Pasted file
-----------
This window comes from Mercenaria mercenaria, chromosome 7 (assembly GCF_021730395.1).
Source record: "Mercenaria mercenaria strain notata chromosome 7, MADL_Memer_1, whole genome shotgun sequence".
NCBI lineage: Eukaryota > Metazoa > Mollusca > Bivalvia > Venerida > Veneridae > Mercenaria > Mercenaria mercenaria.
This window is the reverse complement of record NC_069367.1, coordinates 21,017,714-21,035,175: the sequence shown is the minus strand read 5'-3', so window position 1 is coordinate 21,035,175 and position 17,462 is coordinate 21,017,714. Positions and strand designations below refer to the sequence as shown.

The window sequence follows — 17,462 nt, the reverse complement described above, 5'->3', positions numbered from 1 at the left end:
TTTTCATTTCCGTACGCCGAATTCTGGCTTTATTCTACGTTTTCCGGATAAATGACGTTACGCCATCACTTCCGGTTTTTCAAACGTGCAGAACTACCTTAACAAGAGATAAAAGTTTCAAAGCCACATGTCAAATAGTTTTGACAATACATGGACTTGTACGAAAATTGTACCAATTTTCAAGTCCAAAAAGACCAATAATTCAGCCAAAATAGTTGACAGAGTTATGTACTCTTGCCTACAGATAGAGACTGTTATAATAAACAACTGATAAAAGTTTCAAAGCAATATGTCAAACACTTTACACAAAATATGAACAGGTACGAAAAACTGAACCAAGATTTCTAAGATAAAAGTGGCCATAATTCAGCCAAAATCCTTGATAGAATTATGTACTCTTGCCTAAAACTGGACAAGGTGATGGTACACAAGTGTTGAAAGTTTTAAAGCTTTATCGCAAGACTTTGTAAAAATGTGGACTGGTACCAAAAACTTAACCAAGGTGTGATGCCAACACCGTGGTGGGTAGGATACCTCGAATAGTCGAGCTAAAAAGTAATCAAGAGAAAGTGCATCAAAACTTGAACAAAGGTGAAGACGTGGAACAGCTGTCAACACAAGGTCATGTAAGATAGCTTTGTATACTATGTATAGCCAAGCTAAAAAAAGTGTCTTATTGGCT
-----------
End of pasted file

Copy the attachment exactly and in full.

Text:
This window comes from Mercenaria mercenaria, chromosome 7 (assembly GCF_021730395.1).
Source record: "Mercenaria mercenaria strain notata chromosome 7, MADL_Memer_1, whole genome shotgun sequence".
NCBI lineage: Eukaryota > Metazoa > Mollusca > Bivalvia > Venerida > Veneridae > Mercenaria > Mercenaria mercenaria.
This window is the reverse complement of record NC_069367.1, coordinates 21,017,714-21,035,175: the sequence shown is the minus strand read 5'-3', so window position 1 is coordinate 21,035,175 and position 17,462 is coordinate 21,017,714. Positions and strand designations below refer to the sequence as shown.

The window sequence follows — 17,462 nt, the reverse complement described above, 5'->3', positions numbered from 1 at the left end:
TTTTCATTTCCGTACGCCGAATTCTGGCTTTATTCTACGTTTTCCGGATAAATGACGTTACGCCATCACTTCCGGTTTTTCAAACGTGCAGAACTACCTTAACAAGAGATAAAAGTTTCAAAGCCACATGTCAAATAGTTTTGACAATACATGGACTTGTACGAAAATTGTACCAATTTTCAAGTCCAAAAAGACCAATAATTCAGCCAAAATAGTTGACAGAGTTATGTACTCTTGCCTACAGATAGAGACTGTTATAATAAACAACTGATAAAAGTTTCAAAGCAATATGTCAAACACTTTACACAAAATATGAACAGGTACGAAAAACTGAACCAAGATTTCTAAGATAAAAGTGGCCATAATTCAGCCAAAATCCTTGATAGAATTATGTACTCTTGCCTAAAACTGGACAAGGTGATGGTACACAAGTGTTGAAAGTTTTAAAGCTTTATCGCAAGACTTTGTAAAAATGTGGACTGGTACCAAAAACTTAACCAAGGTGTGATGCCAACACCGTGGTGGGTAGGATACCTCGAATAGTCGAGCTAAAAAGTAATCAAGAGAAAGTGCATCAAAACTTGAACAAAGGTGAAGACGTGGAACAGCTGTCAACACAAGGTCATGTAAGATAGCTTTGTATACTATGTATAGCCAAGCTAAAAAAAGTGTCTTATTGGCT